FDA's recall authority and program launches you into a project of crisis management. This course will teach how to establish a roadmap for conducting recalls. The knowledge you gain will sharpen your recall management decisions and strategy. You will learn how to use the FDA's health risk criteria so you can develop effective recall procedures. One critical aspect of recalls involves the identification of the root cause of the recall and how you could or should prevent that problem from happening again. Your corrective and preventive action program (CAPA) and quality assurance functions require a rigorous approach to prevent a chronic history of recalls. Reiterative recalls lead the FDA to the conclusion that, "You don't get it."
Your compliance competency becomes a regulatory issue for the FDA if your recall is deemed ineffective. The seminar will cover critical performance targets for conducting an effective recall. You will learn how missteps in the recall process become an expensive problem in terms of money and a sloppy corporate image.
You will take away practical knowledge on how to work with FDA staff during a recall, and how you can prepare for inspectional follow up or a regulatory action, and in some cases a legal action. You will learn that your approach to recalls plays a major role in mitigating direct and indirect damage to your firm's business. A firm with a history of chronic recalls needs to learn how to get out of that downward spiral. Likewise, for established and new firms you will learn how you can reduce the negative impact of a recall with the use of proper planning.Learning Objectives:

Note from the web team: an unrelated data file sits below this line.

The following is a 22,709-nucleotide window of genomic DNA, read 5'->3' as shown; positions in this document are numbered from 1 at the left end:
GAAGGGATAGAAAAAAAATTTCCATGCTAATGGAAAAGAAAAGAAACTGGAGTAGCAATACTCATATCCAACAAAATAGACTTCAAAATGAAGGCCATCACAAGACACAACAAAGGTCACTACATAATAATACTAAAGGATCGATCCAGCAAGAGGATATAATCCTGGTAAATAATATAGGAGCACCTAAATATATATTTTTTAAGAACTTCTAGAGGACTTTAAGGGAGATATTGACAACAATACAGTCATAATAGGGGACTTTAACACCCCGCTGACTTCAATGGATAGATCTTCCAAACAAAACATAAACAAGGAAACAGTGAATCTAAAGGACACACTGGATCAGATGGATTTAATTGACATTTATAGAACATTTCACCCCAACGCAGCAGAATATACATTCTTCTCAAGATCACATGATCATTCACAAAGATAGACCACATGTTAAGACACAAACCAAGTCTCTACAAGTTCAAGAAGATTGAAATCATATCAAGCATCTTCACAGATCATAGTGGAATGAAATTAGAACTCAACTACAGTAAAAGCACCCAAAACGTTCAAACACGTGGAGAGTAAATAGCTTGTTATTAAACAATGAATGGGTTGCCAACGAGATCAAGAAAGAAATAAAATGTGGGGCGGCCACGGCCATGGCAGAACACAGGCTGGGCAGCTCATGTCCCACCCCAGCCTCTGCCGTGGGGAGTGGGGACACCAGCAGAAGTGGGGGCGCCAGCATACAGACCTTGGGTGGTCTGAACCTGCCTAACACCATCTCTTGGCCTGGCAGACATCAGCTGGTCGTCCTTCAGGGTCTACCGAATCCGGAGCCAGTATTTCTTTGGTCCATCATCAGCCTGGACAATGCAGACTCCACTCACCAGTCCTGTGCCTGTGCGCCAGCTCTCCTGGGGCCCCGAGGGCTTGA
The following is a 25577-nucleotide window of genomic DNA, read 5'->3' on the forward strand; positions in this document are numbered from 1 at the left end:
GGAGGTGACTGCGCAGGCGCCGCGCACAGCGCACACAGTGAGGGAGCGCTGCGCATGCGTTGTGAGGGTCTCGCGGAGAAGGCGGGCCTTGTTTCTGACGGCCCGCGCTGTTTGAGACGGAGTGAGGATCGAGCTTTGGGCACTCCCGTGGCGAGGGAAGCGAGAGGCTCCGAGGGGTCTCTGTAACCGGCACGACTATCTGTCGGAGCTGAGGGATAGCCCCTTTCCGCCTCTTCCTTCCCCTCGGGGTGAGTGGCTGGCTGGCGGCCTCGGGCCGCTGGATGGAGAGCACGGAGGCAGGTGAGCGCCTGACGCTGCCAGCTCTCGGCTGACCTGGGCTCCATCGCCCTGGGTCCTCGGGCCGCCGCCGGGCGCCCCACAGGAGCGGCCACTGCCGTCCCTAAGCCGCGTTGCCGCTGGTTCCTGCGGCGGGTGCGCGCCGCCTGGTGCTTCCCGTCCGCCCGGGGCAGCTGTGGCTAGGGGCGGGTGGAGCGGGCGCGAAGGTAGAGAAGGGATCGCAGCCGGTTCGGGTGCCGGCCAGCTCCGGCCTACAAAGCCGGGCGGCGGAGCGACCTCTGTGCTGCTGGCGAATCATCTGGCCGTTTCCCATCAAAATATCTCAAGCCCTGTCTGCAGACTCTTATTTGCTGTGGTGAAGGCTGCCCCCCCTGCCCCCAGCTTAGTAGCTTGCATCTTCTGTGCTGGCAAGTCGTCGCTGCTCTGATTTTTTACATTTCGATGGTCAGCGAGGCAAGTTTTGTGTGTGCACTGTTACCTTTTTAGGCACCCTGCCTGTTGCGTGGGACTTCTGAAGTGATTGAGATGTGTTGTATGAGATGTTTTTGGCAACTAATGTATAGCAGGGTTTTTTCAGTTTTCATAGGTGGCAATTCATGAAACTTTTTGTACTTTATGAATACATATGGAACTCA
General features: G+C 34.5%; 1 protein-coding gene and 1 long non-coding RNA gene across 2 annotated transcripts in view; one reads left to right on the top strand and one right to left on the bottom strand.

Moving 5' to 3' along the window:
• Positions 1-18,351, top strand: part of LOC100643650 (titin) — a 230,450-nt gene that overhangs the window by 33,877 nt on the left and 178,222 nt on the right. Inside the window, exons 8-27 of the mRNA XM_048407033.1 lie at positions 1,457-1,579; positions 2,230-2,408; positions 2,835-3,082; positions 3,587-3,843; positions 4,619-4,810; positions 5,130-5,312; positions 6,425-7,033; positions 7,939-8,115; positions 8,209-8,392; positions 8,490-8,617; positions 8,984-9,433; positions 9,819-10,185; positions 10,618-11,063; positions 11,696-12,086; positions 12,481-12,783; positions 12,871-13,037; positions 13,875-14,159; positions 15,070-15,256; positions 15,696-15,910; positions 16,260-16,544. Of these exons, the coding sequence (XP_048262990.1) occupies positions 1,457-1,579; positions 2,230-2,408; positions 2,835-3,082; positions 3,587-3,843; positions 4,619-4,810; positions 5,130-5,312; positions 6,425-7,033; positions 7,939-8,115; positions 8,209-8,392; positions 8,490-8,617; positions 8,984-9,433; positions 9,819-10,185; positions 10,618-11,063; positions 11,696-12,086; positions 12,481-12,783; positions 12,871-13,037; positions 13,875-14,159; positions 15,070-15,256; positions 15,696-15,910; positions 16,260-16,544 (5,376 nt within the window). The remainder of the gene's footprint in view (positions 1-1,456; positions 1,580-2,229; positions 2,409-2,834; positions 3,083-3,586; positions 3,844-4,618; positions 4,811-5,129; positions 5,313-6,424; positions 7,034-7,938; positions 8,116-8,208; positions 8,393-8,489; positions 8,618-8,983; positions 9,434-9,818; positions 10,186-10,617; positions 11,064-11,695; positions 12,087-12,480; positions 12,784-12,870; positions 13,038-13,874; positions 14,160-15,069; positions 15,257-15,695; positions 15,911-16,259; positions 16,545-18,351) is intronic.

Companies and departments:
DAY 01(11:30 AM - 05:30 PM EST)
Day 1 - Morning
FDA’s Regulatory Authority
Recalls and risk to health
FDA’s Recall Procedures
Enforcement: FDA administrative and legal remedies
The products regulated by the FDA can cause serious adverse health consequences or death. The FDA's recall program is designed to make sure firms' recalls can mitigate such problems, even when the adverse consequence seems remote. The FDA's recall program has remained relatively the same over several years. How the FDA and industry manage recalls and learn from their mistakes continues to evolve. In some ways recalls have become more efficient through the benefit of technology. In other ways the reason for recalls remains substantially the same. The FDA's recall procedures and regulatory management of any risk to health are still sufficient to determine whether a recall is effective and whether manufacturers learn from their mistakes.